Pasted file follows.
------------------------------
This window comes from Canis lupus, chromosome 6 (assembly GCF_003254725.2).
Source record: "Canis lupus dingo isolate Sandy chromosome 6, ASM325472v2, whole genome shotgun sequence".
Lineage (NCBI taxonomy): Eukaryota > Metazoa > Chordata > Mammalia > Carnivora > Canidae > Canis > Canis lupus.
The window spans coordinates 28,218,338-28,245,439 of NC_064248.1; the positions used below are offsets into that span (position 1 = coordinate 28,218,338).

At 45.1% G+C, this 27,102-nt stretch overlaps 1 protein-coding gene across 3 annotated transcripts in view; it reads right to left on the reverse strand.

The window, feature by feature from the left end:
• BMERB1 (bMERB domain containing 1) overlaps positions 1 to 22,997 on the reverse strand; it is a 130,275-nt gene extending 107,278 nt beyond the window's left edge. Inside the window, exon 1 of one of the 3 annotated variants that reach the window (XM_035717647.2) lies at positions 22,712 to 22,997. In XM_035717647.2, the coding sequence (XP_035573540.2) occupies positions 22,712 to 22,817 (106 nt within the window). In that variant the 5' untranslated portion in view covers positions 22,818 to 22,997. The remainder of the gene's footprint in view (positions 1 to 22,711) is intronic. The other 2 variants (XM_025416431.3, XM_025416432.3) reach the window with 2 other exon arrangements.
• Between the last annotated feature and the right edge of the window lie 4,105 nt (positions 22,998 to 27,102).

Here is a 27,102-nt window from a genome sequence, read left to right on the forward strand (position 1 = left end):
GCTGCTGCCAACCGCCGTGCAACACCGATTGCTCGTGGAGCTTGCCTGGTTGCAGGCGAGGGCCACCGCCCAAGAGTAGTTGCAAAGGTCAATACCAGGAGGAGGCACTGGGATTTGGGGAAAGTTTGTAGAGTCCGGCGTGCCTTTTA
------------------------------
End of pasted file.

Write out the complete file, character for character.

This window comes from Canis lupus, chromosome 6 (assembly GCF_003254725.2).
Source record: "Canis lupus dingo isolate Sandy chromosome 6, ASM325472v2, whole genome shotgun sequence".
Lineage (NCBI taxonomy): Eukaryota > Metazoa > Chordata > Mammalia > Carnivora > Canidae > Canis > Canis lupus.
The window spans coordinates 28,218,338-28,245,439 of NC_064248.1; the positions used below are offsets into that span (position 1 = coordinate 28,218,338).

At 45.1% G+C, this 27,102-nt stretch overlaps 1 protein-coding gene across 3 annotated transcripts in view; it reads right to left on the reverse strand.

The window, feature by feature from the left end:
• BMERB1 (bMERB domain containing 1) overlaps positions 1 to 22,997 on the reverse strand; it is a 130,275-nt gene extending 107,278 nt beyond the window's left edge. Inside the window, exon 1 of one of the 3 annotated variants that reach the window (XM_035717647.2) lies at positions 22,712 to 22,997. In XM_035717647.2, the coding sequence (XP_035573540.2) occupies positions 22,712 to 22,817 (106 nt within the window). In that variant the 5' untranslated portion in view covers positions 22,818 to 22,997. The remainder of the gene's footprint in view (positions 1 to 22,711) is intronic. The other 2 variants (XM_025416431.3, XM_025416432.3) reach the window with 2 other exon arrangements.
• Between the last annotated feature and the right edge of the window lie 4,105 nt (positions 22,998 to 27,102).

Here is a 27,102-nt window from a genome sequence, read left to right on the forward strand (position 1 = left end):
GCTGCTGCCAACCGCCGTGCAACACCGATTGCTCGTGGAGCTTGCCTGGTTGCAGGCGAGGGCCACCGCCCAAGAGTAGTTGCAAAGGTCAATACCAGGAGGAGGCACTGGGATTTGGGGAAAGTTTGTAGAGTCCGGCGTGCCTTTTA